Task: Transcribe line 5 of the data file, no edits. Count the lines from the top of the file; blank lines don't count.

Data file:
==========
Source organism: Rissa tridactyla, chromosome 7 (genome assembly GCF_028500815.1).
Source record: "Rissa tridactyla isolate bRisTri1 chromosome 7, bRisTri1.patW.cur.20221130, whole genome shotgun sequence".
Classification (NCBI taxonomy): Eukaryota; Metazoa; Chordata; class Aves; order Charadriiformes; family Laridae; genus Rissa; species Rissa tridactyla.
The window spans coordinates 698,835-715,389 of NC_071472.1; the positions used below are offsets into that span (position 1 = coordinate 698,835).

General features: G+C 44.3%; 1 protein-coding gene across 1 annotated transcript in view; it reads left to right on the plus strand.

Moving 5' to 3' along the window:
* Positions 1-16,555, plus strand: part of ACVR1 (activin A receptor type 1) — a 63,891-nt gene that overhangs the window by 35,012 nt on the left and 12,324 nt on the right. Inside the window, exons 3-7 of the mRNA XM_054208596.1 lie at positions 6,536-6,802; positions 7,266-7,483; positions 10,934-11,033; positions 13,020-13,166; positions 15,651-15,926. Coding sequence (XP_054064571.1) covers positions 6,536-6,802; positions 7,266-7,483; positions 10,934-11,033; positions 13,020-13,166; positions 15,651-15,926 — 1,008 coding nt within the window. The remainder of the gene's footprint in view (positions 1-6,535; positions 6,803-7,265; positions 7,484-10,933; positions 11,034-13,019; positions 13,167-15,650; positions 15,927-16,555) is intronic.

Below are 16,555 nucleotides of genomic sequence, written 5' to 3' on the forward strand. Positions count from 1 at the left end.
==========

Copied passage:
General features: G+C 44.3%; 1 protein-coding gene across 1 annotated transcript in view; it reads left to right on the plus strand.